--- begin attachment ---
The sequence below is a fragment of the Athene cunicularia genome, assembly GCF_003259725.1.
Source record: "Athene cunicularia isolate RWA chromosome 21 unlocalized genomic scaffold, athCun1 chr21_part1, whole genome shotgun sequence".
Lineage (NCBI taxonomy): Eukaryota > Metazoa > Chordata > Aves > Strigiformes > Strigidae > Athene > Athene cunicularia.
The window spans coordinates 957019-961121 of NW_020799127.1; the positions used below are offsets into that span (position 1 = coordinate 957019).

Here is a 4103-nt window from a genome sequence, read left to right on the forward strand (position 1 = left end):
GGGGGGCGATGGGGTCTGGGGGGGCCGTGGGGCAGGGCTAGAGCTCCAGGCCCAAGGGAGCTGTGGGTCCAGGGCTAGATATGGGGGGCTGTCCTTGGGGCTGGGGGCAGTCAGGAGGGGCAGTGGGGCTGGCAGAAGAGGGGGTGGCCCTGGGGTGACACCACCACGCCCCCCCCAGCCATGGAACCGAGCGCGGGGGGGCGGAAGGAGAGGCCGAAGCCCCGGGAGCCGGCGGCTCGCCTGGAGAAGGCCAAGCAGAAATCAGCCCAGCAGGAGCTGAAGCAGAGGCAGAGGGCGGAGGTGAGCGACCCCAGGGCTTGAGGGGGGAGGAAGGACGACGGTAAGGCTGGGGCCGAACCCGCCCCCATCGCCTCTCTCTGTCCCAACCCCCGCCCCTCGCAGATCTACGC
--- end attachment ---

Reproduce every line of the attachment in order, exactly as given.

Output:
The sequence below is a fragment of the Athene cunicularia genome, assembly GCF_003259725.1.
Source record: "Athene cunicularia isolate RWA chromosome 21 unlocalized genomic scaffold, athCun1 chr21_part1, whole genome shotgun sequence".
Lineage (NCBI taxonomy): Eukaryota > Metazoa > Chordata > Aves > Strigiformes > Strigidae > Athene > Athene cunicularia.
The window spans coordinates 957019-961121 of NW_020799127.1; the positions used below are offsets into that span (position 1 = coordinate 957019).

Here is a 4103-nt window from a genome sequence, read left to right on the forward strand (position 1 = left end):
GGGGGGCGATGGGGTCTGGGGGGGCCGTGGGGCAGGGCTAGAGCTCCAGGCCCAAGGGAGCTGTGGGTCCAGGGCTAGATATGGGGGGCTGTCCTTGGGGCTGGGGGCAGTCAGGAGGGGCAGTGGGGCTGGCAGAAGAGGGGGTGGCCCTGGGGTGACACCACCACGCCCCCCCCAGCCATGGAACCGAGCGCGGGGGGGCGGAAGGAGAGGCCGAAGCCCCGGGAGCCGGCGGCTCGCCTGGAGAAGGCCAAGCAGAAATCAGCCCAGCAGGAGCTGAAGCAGAGGCAGAGGGCGGAGGTGAGCGACCCCAGGGCTTGAGGGGGGAGGAAGGACGACGGTAAGGCTGGGGCCGAACCCGCCCCCATCGCCTCTCTCTGTCCCAACCCCCGCCCCTCGCAGATCTACGC